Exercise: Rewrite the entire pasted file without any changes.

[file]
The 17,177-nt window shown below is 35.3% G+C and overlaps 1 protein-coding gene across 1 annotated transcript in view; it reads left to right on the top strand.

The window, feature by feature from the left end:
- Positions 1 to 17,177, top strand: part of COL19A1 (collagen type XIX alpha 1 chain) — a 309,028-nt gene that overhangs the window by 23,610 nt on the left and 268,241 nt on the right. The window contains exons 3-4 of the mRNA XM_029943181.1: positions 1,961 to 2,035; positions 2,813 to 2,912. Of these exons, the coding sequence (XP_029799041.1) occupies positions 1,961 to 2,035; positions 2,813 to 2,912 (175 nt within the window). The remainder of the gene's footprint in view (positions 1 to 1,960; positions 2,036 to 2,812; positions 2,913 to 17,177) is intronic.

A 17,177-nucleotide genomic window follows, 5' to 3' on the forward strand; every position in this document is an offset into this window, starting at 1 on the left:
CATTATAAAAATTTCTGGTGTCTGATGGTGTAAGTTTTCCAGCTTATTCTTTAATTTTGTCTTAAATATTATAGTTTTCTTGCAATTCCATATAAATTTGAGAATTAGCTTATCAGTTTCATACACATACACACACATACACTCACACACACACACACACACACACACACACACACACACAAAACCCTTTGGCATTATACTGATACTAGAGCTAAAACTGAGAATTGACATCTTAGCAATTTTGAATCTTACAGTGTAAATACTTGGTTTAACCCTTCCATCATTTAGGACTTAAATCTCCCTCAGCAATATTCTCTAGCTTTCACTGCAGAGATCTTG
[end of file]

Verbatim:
The 17,177-nt window shown below is 35.3% G+C and overlaps 1 protein-coding gene across 1 annotated transcript in view; it reads left to right on the top strand.

The window, feature by feature from the left end:
- Positions 1 to 17,177, top strand: part of COL19A1 (collagen type XIX alpha 1 chain) — a 309,028-nt gene that overhangs the window by 23,610 nt on the left and 268,241 nt on the right. The window contains exons 3-4 of the mRNA XM_029943181.1: positions 1,961 to 2,035; positions 2,813 to 2,912. Of these exons, the coding sequence (XP_029799041.1) occupies positions 1,961 to 2,035; positions 2,813 to 2,912 (175 nt within the window). The remainder of the gene's footprint in view (positions 1 to 1,960; positions 2,036 to 2,812; positions 2,913 to 17,177) is intronic.

A 17,177-nucleotide genomic window follows, 5' to 3' on the forward strand; every position in this document is an offset into this window, starting at 1 on the left:
CATTATAAAAATTTCTGGTGTCTGATGGTGTAAGTTTTCCAGCTTATTCTTTAATTTTGTCTTAAATATTATAGTTTTCTTGCAATTCCATATAAATTTGAGAATTAGCTTATCAGTTTCATACACATACACACACATACACTCACACACACACACACACACACACACACACACACACACAAAACCCTTTGGCATTATACTGATACTAGAGCTAAAACTGAGAATTGACATCTTAGCAATTTTGAATCTTACAGTGTAAATACTTGGTTTAACCCTTCCATCATTTAGGACTTAAATCTCCCTCAGCAATATTCTCTAGCTTTCACTGCAGAGATCTTG